Cal-Mac announced that cruising would stop after the 2000 season, during which MV Jupiter was rostered for the cruises. The season ran from May 7th to September 24th, with cruises from the mainland railheads of Gourock and Largs to Tarbert (Thursdays and Sundays), Kyles of Bute (Mondays, Wednesdays and Fridays), and Dunoon (Tuesdays). 

Above : Cal-Mac hoped for some success in continuing Clyde cruises using the former Brodick car ferry Glen Sannox - a motor ship 24 years younger than the withdrawn Queen Mary - but she was not really suited to the job and thoughts turned to the much smaller MV Keppel, seen sharing Largs pier with the Sannox. Photo by Kenny Whyte.
keppel largs 1989.jpg

Above : MV Keppel at Largs in 1989. The vessel was originally one of three sisters on the cross-Thames ferry service from Tilbury to Gravesend and named "Rose". She replaced DEPV Talisman on the Largs - Millport leg of the withdrawn paddler's Cumbrae ferry service after the 1967 season. Her small size and slow speed came as a bit of a shock - but a sign of the times. In later years she was allocated to "inter-resort" cruising with little success
Juno Rothesay 1993.jpg

MV Juno, one of two 1974-built sisters was normally on the Gourock - Dunoon car ferry service, but at certain off-peak times, was able to offer passenger excursions. She is seen in 1993 leaving Rothesay for a cruise up the Kyles of Bute with a good number of passengers aboard, The open car deck aft now doubled up as a promenade deck - of sorts


Cal-Mac maintains a number of point-to-point car ferry services on the Clyde (and the Western Isles) with ever larger and more efficient vessels to handle growing amounts of vehicular traffic. The company remains state-owned as a subsidiary of David MacBrayne Ltd, which is wholly owned by Scottish Ministers. No passenger excursion services are offered. The company runs the services as the result of a competitive tendering process .


The Wemyss Bay to Rothesay (above) service is in the hands of MV Argyle and her sister ship MV Bute. The flagship Gourock - Dunoon service is currently operated by a subsidiary (Argyll Ferries) with two small passenger vessels, with the car-ferry contract lost to the long-time competitors Western Ferries and their service between McInroy's Point and Hunter's Quay. The largest tonnage is placed on the Ardrossan to Brodick (Isle of Arran) serviceThe Wemyss Bay to Rothesay (above) service is in the hands of MV Argyle and her sister ship MV Bute. The flagship Gourock - Dunoon service is currently operated by a subsidiary (Argyll Ferries) with two small passenger vessels, with the car-ferry contract lost to the long-time competitors Western Ferries and their service between McInroy's Point and Hunter's Quay. The largest tonnage is placed on the Ardrossan to Brodick (Isle of Arran) service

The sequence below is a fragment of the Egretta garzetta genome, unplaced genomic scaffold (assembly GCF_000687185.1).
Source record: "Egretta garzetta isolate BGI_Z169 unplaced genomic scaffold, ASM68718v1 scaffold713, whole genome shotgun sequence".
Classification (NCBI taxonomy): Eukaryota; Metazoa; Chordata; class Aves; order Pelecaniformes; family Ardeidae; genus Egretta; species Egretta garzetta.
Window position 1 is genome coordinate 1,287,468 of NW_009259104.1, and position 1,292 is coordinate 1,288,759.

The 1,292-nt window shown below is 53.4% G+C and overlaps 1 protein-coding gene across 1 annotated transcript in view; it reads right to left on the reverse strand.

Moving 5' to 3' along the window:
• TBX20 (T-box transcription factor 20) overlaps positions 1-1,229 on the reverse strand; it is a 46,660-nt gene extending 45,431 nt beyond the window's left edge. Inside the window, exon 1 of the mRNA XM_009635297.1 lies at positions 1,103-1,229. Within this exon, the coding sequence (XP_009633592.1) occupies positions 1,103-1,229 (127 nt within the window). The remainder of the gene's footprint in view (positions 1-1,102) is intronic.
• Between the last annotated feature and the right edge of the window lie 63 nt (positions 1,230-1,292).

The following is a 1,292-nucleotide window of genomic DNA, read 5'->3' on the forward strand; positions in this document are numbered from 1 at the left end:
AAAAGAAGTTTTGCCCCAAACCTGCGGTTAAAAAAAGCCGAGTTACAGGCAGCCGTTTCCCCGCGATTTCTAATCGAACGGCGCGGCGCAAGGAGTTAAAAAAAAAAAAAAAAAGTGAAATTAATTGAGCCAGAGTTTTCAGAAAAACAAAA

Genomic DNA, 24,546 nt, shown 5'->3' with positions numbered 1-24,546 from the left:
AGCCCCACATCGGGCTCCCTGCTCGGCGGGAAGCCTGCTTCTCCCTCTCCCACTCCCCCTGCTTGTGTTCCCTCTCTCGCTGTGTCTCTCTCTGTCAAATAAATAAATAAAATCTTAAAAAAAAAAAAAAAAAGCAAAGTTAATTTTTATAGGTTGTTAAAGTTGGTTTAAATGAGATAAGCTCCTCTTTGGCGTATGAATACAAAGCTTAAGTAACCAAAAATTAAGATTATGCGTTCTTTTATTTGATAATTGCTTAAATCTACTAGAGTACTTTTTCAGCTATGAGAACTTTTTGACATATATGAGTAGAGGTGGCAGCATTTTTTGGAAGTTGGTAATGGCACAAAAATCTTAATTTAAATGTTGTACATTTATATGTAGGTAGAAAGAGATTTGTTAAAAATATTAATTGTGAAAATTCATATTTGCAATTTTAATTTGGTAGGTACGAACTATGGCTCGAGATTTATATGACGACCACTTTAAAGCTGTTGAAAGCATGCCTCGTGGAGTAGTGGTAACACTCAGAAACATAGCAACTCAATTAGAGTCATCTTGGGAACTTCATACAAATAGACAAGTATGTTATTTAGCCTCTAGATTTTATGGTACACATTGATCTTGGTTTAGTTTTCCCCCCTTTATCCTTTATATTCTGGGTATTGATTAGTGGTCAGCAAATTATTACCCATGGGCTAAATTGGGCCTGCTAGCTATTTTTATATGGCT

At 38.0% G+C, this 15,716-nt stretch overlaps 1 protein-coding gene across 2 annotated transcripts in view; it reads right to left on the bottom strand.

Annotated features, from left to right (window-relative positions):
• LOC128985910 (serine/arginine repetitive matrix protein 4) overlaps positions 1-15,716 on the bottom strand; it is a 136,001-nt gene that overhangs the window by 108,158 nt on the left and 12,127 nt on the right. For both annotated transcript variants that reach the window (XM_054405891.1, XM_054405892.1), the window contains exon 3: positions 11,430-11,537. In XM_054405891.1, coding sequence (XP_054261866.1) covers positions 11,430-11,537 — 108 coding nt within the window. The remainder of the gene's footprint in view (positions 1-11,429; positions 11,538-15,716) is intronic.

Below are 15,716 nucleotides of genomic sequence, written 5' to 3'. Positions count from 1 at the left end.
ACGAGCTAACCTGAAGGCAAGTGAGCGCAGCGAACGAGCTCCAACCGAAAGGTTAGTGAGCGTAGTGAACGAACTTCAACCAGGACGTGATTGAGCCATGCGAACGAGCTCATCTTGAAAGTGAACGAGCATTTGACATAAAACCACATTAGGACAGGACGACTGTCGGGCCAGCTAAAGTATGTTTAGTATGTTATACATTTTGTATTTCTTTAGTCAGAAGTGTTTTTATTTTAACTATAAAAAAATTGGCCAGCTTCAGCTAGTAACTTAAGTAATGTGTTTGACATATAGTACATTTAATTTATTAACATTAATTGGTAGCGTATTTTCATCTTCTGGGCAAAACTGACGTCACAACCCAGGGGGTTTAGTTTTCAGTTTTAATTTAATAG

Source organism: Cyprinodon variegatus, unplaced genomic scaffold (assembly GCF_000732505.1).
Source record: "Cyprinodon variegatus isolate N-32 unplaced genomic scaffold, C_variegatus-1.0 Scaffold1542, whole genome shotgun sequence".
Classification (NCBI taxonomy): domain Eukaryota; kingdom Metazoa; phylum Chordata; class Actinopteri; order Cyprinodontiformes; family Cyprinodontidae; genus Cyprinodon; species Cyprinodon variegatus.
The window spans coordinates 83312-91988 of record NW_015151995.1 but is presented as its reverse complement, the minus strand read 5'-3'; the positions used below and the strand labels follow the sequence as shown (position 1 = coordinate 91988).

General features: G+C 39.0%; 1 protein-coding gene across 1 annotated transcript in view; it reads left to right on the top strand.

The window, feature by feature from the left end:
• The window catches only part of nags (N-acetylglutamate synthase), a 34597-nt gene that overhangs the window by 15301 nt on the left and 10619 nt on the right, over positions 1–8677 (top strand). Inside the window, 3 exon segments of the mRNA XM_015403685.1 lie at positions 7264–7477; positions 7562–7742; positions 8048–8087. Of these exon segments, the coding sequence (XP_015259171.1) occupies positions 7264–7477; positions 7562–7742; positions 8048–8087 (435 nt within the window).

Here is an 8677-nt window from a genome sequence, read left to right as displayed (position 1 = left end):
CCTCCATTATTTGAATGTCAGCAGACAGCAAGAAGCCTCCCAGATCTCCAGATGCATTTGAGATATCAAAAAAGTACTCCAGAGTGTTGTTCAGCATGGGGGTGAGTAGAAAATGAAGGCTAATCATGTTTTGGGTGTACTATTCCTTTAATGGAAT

A number of links are maintained between remoter places such as the Colintraive to Rhubodach (above) service across the eastern Kyle of Bute with smaller drive-through vessels

Loch Shira 2011.JPG

MV Loch Shira was on the Largs to Cumbrae Slip station in 2011. It is simple for cars to drive on and off these floating platforms ........... but passengers have to walk up the ramp as well. With the crossing only taking a few minutes, passenger comfort on these short links is not the main priority although the facilities are not too bad at all

Argyll Flyer Dunoon 2012.jpg
In 2011, a new company, Argyll Ferries Ltd, was set up within the David MacBrayne organisation, to run a newly franchised passenger-only service between Gourock and Dunoon. Alongside the smaller catamaran MV Ali Cat which had been in service for Cal-Mac under charter since 2002 on the service as a peak relief vessel, the company bought MV Argyll Flyer, which had been built in 2001 in France and operated on the Aran island service on the west coast of Ireland as MV Banrion Chonamara. Argyll Flyer is seen above at Dunoon in 2012. The service is fast and frequent but has encountered much criticism for the inability of these "lightweight" vessels to operate comfortably and in some cases, not at all, in choppy sea conditions.


Speed Bonny Boat : The Story of Caledonian MacBrayne Ltd under Scottish Transport Group 1969-1990
John Whittle
Published in 1990 by Saltire Communications , 47 Queen Charlotte St, Edinburgh EH6 7EY on behalf of the STG
ISBN 0-946265-13-5
Definitive illustrated history by the former Executive Director and Deputy Chairman of Cal-Mac